Bina Shah, a Wellesley and Harvard alumna, is a noted Karachi based author, journalist, editor, and blogger. She has published two novels and two collections of short stories. Her first collection of short stories, Animal Medicine, was published by Oxford University Press in 1999. The collection was followed by a well-received novel, Where They Dream in Blue, that cataloged the return of an expatriate to Karachi. Ms. Shah currently edits the Alhamra Literary Review along with Ilona Yusuf.
How was it growing up in Pakistan in the 1980s under Zia-ul-Haq?
Weird and tense. I remember the day Bhutto was hanged; I was only five but everyone was terrified that there would be some sort of reaction. And there wasn’t. The streets were quiet. Later, I remember “Black Days”, but I didn’t understand what they were about. I touched on those days in my short story ‘1978’ in Blessings, where this young boy grows up in the Zia era—the feeling of being out in some sort of wilderness physically echoes what it felt like in this country back then.
You have spent a fair amount of time in the US. You spent your “early years” in Virginia and then upwards of five years in Massachusetts getting educated first at Wellesley and then at the School of Education at Harvard. Can you tell us a little more about your time in the US?
Those were the years that formed me. From zero to five, you are absorbing everything and understanding how the world works. Getting your initial programming, so to speak.
When I returned for college and graduate school, it was a time of great freedom, of experimentation, trying my wings. The contrast between a sheltered upbringing in Pakistan and being in the hothouse environment of a Boston education couldn’t be greater. Both of those times in America made me who I am today.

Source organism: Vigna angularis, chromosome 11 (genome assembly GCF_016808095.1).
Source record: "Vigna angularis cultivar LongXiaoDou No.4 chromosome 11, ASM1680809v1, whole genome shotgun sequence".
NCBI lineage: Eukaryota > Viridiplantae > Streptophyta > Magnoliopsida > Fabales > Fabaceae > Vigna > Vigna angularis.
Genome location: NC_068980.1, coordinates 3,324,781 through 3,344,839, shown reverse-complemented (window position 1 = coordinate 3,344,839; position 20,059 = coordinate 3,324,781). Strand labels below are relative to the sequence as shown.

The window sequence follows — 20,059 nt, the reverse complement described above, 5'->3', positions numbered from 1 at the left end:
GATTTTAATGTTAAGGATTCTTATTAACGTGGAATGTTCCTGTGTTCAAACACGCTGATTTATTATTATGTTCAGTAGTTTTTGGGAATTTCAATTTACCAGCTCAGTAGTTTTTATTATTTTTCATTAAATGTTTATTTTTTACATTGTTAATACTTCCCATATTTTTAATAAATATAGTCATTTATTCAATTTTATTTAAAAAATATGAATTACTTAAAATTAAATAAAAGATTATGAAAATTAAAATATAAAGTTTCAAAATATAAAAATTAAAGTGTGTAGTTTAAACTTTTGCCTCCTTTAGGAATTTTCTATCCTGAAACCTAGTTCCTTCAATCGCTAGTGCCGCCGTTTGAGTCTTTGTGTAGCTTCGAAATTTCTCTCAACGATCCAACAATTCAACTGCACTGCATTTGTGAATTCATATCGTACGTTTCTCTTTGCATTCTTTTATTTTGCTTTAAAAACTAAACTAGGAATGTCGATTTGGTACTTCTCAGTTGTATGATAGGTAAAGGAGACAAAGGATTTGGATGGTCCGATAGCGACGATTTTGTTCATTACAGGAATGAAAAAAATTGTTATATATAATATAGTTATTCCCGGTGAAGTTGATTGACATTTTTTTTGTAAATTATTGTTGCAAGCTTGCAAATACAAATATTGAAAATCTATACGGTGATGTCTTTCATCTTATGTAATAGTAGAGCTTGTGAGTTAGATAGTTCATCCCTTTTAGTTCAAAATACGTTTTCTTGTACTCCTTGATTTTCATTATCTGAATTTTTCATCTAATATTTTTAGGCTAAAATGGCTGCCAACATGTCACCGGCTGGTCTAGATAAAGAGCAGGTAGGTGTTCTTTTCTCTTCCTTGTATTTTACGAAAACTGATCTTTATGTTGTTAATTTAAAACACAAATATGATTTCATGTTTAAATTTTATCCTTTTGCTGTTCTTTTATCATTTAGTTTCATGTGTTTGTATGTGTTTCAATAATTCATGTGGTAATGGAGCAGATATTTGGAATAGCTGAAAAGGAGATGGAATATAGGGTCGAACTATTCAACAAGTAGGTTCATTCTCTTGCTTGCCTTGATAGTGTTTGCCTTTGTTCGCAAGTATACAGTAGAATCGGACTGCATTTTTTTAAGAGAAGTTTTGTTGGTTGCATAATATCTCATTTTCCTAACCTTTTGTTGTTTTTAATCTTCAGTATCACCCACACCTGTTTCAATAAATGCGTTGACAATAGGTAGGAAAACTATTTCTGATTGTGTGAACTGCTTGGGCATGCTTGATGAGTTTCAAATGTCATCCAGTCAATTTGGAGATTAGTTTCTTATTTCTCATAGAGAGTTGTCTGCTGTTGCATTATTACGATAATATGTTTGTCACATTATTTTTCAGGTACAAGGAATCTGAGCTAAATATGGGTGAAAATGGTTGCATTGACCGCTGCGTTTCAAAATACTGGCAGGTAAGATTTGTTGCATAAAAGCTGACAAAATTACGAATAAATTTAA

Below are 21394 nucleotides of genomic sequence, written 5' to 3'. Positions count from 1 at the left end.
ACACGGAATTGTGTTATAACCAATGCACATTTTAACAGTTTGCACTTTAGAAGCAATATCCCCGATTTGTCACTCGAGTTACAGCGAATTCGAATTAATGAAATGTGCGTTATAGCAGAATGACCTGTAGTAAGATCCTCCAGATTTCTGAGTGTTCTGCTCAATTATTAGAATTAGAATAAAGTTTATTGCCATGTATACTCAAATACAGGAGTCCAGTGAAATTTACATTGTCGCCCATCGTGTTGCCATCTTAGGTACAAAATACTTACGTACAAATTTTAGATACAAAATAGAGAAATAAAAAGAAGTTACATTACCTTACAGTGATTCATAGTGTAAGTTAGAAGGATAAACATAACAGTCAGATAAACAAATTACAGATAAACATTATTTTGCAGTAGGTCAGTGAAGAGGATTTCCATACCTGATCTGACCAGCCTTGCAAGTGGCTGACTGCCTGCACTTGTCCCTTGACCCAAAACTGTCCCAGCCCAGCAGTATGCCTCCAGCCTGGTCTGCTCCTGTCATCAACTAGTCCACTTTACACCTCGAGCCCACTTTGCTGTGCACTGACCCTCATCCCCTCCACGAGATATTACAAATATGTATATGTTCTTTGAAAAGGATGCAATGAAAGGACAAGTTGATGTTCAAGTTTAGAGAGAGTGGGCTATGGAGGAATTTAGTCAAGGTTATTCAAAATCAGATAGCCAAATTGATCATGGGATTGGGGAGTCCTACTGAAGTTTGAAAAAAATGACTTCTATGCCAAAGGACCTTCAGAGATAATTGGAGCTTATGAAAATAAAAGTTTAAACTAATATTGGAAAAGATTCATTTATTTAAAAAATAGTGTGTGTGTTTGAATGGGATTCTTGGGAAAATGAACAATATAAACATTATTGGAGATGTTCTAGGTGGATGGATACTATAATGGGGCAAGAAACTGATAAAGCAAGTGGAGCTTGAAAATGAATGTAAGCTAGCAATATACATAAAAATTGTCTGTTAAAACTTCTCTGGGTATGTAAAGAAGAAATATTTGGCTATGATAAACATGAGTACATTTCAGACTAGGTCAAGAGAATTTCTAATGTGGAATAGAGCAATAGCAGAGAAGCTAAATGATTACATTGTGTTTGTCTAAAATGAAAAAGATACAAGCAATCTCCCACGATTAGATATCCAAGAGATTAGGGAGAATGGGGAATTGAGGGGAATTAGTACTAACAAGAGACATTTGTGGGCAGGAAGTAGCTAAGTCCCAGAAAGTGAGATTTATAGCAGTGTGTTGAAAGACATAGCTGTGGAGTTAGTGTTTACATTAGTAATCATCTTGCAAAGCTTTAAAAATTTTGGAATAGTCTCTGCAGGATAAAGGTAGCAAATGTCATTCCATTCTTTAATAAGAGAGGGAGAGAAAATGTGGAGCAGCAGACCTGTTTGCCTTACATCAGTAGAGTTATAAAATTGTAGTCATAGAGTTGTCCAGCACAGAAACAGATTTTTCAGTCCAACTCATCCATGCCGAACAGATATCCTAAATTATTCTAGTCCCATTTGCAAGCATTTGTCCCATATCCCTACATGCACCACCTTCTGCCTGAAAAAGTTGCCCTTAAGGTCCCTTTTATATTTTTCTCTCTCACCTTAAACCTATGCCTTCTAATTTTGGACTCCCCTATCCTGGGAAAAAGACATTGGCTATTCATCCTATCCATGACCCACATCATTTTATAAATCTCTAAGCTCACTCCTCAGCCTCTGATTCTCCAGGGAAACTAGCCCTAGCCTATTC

Can you tell me a little more about your parents? What took you and your family to Virginia and what brought you back? What was their attitude towards your choice of profession?
My father was a Ph.D. student at the University of Virginia, and that is why we went there. We came back when he completed his studies, five years later. My parents are many things to me. They were young when they had me, and in a sense, the three of us have grown up together. They challenge me in ways that nobody else does; they are supportive of me but they will never let my head get too big. My mother, particularly, is good at deflating my ego! They are extremely pleased that I have turned out to be a writer because they see how happy it makes me. My dad always said I should be a writer and he never lets me forget that he was right. :)
What was your experience like attending an all women liberal ‘Liberal Arts’ college in Massachusetts?
Absolutely fantastic! I would send my daughter there in an instant. You have your whole life to spend with men; you only get four years to spend it in an all-women environment. The amount of support, the building of self-confidence and self-esteem is unrivaled anywhere else. It was a very special time.
Your book ‘Where They Dream in Blue’, published in 2001 deals with an ABCD’s visit to Karachi. How much of the book parallels your own journey? More generally, how hard was it for you to readjust to Karachi when you came back to Pakistan in the 1990s? Can you tell us about some of the specific challenges?
The book attempts to deal with the questions that any person visiting their homeland would feel, especially Pakistanis who were raised in America. The questions that a Pakistani raised in Britain would have might be slightly different, but I think there’s a universality that applies to everyone. Certainly, I grappled with many of those questions myself. Adjusting back to Karachi in 1995 was nowhere near as difficult as adjusting to it in 1977, when the differences between the two countries in terms of culture and environment were far different. In 1977, there was nobody like me â€“ a person who’d been raised in America. In 1995, there were starting to be lots of kids like me, who had gone for school there and came back. However, the challenge was the same here as it would have been for any young adult attempting to re-enter the real world after college: what am I going to do with my life?